Ponte urges int'l support for remaining suspects

Carla Del Ponte, the chief UN war crimes prosecutor, urged the international community to press for the arrest and extradition of the four remaining war crimes suspects in the 1992-1995 Balkans conflict.

Ponte urges int'l support for remaining suspects
Carla Del Ponte, the chief UN war crimes prosecutor, Monday urged the international community to press for the arrest and extradition of the four remaining war crimes suspects in the 1992-1995 Balkans conflict.

She told the United Nations Security Council that the failure to bring in the two top suspects - Bosnian Serb wartime military commander Ratko Mladic and his political supremo, Radovan Karadzic - was a major gap in the work of the International Criminal Tribunal for the former Yugoslavia (ICTY) in the Hague.

Her experience had however shown that the UN, the European Union and other organizations had the potential to bring about cooperation from the former countries that once made up Yugoslavia in bringing in the suspects.

In June alone, two key fugitives were arrested - Bosnian Serb war crimes suspect Zdravko Tolimir and Serbian police general Vlastimir Djordjevic, she pointed out to the council. Both men have been transferred to the ICTY detention unit.

The court believes that Mladic and Karadzic were either in Serbia or within reach of the Serbian government. But del Ponte said she was 'worried' that the responsible security agencies had lost the two out of their sight, and were no longer looking for them.

Del Ponte said she was confident that the countries in the region had the means to find and arrest the two men. She greeted the fact that in the first six weeks of its term, the new Serbian government in Belgrade had signalled a stronger preparedness to bring the two men in than in the past.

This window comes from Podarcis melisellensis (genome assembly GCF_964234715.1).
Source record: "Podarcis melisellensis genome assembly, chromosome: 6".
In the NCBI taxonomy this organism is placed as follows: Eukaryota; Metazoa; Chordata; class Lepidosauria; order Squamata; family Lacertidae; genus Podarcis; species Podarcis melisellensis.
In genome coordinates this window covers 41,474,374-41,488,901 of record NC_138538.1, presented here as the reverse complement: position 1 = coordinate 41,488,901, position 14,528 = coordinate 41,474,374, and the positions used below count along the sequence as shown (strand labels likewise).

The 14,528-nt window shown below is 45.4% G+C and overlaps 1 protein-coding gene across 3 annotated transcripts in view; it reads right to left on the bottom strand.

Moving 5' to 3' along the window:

Of the 161 suspects charged since the tribunal was established in 1993, only four remained at large. Karadzic and Mladic, as key figures in directing the brutal ethnic cleansing of Muslims in the Balkans, are considered the worst offenders of the four. The other two are Bosnian Serb Stojan Zupljanin and a Croatian Serb leader Goran Hadzic.

It is known that at least Mladic until recently had support from military circles.

The progress in the war crimes issue was welcomed by the West and led last week to the unfreezing of talks aimed at bringing Serbia closer to EU membership.

The talks were suspended in May 2006 over Belgrade's reluctance to bring the remaining fugitives to justice.

Local media reported several raids over the past weeks and it is widely expected that dwindling support for the fugitives will result in their capture in a matter of weeks.
Last Mod: 19 Haziran 2007, 17:15
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